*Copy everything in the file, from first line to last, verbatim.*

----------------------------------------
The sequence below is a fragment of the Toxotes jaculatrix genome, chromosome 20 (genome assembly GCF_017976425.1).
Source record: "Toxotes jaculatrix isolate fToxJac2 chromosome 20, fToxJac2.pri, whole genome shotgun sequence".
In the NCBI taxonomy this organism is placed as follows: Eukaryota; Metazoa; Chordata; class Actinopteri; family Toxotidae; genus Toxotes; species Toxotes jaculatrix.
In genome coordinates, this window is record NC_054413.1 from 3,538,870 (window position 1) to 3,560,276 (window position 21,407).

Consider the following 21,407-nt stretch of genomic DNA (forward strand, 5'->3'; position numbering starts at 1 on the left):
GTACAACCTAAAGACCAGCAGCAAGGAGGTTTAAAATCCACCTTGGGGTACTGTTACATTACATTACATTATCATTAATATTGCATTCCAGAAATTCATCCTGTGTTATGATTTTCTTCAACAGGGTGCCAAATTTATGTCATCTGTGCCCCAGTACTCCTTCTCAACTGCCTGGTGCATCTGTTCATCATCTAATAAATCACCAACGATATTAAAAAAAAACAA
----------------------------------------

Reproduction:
The sequence below is a fragment of the Toxotes jaculatrix genome, chromosome 20 (genome assembly GCF_017976425.1).
Source record: "Toxotes jaculatrix isolate fToxJac2 chromosome 20, fToxJac2.pri, whole genome shotgun sequence".
In the NCBI taxonomy this organism is placed as follows: Eukaryota; Metazoa; Chordata; class Actinopteri; family Toxotidae; genus Toxotes; species Toxotes jaculatrix.
In genome coordinates, this window is record NC_054413.1 from 3,538,870 (window position 1) to 3,560,276 (window position 21,407).

Consider the following 21,407-nt stretch of genomic DNA (forward strand, 5'->3'; position numbering starts at 1 on the left):
GTACAACCTAAAGACCAGCAGCAAGGAGGTTTAAAATCCACCTTGGGGTACTGTTACATTACATTACATTATCATTAATATTGCATTCCAGAAATTCATCCTGTGTTATGATTTTCTTCAACAGGGTGCCAAATTTATGTCATCTGTGCCCCAGTACTCCTTCTCAACTGCCTGGTGCATCTGTTCATCATCTAATAAATCACCAACGATATTAAAAAAAAACAA